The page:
Of course, as we on the grand jury came to realize, it's a busy system: Hearing cases, we came to appreciate the fact that all over Brooklyn, and all over the United States, literally every hour of every day, people are committing crimes.
Some of the crimes that are occurring in America are mundane: the drug dealer selling narcotics, the drunk driving a car. And some crimes are horrifying: a man selling pictures of his stepdaughter over the internet, or a group of white supremacists beating up a Sikh gas station attendant. And other crimes are very complex: A grafter setting up a string of bogus companies in various countries to launder money for criminals engaged in human trafficking, or even worse: a transnational radical armed group plotting and raising money to carry out violent attacks on civilian and military targets in the United States and abroad. As jurors, we came to see a sample of this sheer scope of criminality in the United States.
We also came to appreciate the scope of the system created to manage it. Americans rarely get to see, up close, the process in which our local, state, and federal governments take suspected perpetrators into custody and deprive them of their liberty, temporarily at first, while they are charged with a crime and processed, and then permanently if they are found by trial to have actually committed crimes. Of course, it's a flawed process-a deeply flawed process that accentuates the inequalities of our society. Nevertheless, serving on a jury you are made to remember-by the ritual of the courtroom-that the process is still that: a process. And the contours of this process are defined by law and established practice (hence, the concept of due process). Moreover, this process is ultimately subject to checks and balances. The police, as prime detainers and deniers of liberty, are subject to review by the judiciary and the polity at large.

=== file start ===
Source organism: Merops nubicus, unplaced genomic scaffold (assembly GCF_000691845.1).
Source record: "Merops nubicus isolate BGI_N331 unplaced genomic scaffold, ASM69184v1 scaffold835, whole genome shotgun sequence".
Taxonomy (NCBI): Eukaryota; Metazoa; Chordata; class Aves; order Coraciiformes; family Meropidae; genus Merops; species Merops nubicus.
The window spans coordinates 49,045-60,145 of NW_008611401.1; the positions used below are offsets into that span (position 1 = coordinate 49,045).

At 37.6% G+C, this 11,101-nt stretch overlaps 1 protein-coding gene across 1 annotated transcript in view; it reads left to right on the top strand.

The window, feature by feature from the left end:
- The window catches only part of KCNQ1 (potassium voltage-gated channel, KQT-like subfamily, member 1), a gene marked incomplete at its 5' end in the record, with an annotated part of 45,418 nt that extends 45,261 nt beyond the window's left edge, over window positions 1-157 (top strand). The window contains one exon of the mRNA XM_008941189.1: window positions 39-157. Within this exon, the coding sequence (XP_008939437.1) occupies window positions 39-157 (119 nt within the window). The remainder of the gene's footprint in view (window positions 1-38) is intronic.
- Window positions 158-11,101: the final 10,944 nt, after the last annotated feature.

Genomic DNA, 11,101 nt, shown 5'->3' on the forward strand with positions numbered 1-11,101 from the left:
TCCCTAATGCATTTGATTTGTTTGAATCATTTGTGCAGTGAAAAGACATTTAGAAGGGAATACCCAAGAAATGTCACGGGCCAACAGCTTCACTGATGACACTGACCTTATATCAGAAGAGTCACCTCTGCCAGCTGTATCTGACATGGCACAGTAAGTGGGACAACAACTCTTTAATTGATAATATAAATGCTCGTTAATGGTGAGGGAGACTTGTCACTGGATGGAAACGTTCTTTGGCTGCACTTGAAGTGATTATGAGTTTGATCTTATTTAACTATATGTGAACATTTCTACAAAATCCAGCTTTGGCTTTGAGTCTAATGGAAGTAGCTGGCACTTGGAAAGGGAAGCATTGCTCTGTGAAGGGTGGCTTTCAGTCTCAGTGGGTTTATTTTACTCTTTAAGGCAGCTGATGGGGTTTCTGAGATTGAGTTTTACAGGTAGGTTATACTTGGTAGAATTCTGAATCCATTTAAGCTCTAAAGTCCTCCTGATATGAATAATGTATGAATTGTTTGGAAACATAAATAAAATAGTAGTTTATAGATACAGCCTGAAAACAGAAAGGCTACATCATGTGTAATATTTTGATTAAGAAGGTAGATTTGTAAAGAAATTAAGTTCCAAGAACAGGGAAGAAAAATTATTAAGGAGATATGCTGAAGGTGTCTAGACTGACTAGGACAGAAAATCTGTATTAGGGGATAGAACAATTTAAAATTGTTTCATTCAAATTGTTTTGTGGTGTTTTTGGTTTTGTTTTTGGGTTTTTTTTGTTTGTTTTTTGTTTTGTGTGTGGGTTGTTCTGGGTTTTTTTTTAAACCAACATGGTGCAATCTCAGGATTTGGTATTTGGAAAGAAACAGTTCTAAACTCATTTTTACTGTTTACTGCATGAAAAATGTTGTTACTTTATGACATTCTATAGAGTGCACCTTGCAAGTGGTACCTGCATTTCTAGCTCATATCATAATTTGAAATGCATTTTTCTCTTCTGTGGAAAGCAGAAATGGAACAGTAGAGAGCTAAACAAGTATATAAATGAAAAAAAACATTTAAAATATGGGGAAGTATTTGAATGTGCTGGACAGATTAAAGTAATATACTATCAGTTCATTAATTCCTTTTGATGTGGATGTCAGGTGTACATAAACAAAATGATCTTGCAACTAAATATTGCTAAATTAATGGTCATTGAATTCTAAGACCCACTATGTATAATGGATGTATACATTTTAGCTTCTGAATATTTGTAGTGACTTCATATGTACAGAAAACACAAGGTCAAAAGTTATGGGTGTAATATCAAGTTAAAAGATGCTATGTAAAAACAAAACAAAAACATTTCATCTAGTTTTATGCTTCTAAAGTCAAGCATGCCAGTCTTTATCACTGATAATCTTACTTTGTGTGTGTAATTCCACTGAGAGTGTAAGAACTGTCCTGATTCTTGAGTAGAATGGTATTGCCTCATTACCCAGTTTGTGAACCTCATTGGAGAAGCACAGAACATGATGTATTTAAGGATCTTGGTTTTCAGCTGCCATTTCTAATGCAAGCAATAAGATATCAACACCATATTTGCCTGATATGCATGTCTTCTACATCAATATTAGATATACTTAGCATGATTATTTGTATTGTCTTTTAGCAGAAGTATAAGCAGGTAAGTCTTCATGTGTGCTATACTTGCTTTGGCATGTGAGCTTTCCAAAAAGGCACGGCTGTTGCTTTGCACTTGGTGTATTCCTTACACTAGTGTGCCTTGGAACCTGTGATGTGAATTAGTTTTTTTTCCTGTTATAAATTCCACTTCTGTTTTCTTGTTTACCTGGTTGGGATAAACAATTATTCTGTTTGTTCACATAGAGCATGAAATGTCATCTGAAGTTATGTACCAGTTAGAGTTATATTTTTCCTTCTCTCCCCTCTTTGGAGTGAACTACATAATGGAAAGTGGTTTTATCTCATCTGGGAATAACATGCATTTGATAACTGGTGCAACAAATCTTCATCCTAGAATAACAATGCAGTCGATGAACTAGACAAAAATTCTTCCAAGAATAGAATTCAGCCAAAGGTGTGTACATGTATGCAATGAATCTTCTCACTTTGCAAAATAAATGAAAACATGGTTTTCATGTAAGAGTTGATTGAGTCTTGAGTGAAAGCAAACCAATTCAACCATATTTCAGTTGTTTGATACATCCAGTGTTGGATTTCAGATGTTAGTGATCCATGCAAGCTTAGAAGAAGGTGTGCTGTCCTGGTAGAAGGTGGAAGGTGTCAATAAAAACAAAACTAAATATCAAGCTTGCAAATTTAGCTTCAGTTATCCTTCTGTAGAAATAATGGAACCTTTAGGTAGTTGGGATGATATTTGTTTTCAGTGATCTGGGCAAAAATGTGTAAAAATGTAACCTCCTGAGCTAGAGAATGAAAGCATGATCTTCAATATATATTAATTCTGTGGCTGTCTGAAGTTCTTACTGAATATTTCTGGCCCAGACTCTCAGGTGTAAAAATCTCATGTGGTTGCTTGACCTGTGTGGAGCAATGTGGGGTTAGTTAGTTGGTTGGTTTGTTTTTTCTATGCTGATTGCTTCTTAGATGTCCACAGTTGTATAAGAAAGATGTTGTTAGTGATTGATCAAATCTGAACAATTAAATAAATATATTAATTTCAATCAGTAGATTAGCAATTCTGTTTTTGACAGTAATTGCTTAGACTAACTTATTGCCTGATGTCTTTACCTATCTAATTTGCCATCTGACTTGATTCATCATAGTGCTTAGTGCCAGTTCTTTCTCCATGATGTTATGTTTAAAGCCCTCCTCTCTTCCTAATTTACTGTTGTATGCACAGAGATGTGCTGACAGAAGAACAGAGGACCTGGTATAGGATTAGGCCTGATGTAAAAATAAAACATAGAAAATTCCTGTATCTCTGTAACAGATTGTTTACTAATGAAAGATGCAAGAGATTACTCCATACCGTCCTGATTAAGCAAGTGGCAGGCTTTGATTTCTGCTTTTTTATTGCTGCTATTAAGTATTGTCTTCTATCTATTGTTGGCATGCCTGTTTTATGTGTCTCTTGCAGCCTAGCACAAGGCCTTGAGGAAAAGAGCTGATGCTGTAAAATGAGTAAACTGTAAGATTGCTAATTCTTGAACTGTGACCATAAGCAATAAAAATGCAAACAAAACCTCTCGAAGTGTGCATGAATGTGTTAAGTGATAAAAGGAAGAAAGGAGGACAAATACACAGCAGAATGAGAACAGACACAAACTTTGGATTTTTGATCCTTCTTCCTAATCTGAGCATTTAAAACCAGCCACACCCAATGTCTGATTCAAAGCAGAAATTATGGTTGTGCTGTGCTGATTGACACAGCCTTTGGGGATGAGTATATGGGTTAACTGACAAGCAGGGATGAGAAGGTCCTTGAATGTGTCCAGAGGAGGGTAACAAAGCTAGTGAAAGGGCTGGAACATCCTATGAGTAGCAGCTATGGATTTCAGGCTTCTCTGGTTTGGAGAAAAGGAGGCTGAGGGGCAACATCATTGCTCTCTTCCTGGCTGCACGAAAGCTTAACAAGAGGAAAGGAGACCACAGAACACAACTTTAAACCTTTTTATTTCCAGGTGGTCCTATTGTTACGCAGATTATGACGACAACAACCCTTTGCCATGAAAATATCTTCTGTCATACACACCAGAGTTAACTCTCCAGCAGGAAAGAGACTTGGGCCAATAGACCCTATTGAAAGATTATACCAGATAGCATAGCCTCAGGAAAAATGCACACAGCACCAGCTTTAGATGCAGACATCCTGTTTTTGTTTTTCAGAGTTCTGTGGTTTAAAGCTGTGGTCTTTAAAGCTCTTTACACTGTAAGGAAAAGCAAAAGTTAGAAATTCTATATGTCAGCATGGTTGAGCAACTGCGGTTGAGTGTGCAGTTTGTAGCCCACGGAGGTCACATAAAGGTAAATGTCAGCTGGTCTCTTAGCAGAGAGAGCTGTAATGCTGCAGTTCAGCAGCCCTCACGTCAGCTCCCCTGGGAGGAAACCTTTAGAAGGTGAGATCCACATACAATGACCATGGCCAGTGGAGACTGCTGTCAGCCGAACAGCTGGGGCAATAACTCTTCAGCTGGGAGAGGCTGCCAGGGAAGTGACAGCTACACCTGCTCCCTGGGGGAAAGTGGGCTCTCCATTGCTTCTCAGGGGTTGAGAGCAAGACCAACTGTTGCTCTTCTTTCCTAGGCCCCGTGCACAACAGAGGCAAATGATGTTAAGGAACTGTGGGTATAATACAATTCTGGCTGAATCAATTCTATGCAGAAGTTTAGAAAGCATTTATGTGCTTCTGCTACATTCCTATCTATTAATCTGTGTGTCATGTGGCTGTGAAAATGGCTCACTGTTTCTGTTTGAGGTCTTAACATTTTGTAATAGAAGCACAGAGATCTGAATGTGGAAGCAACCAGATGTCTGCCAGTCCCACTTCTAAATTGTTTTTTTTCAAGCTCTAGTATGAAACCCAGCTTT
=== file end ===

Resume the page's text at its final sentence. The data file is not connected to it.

Yet, as one of my fellow jurors pointed out during a break: “There ain't nothing like this for the guys at Guantanamo Bay.” Indeed, nor for terrorism suspects in secret CIA jails.
So, some of us came to ask ourselves-why not?
During breaks, I framed the question to some others: Why is the Bush administration so hostile to putting high value terrorism suspects into a regular criminal law system? Why couldn't a jury just like us-our jury-handle it? If we, a predominately minority and female-dominated jury in Brooklyn, one of the most liberal places in the United States, voted to indict almost everyone presented to us, why would the Bush administration be so afraid of putting terrorism suspects in civilian court?
All of the administration's arguments about Guantanamo and CIA prisons-about practicality, guarding classified intelligence gathering secrets, and security-all of these have analogies with the criminal law cases we heard on our grand jury.
As we came to understand, police worry about practicalities too, the secrecy around their undercover officers and informants, and the security of witnesses and juries. “The stakes” can't be the issue either: ordinary criminals in the United States kill and injure far more people than terrorists.
I don't mean to suggest we were a perfect jury. We were not. Some of the jurors among us struck me as hopelessly illogical. But at the end of the day, we made good decisions. It was fitting and proper that the State of New York and local government of Brooklyn trusted us to listen to secret information from police, and then deliberate and make important decisions about how to deal with criminal suspects.
Why the federal government can't trust citizens to do the same with high level terrorism suspects-this, understandably, was a subject we never settled.
© 2007 John Sifton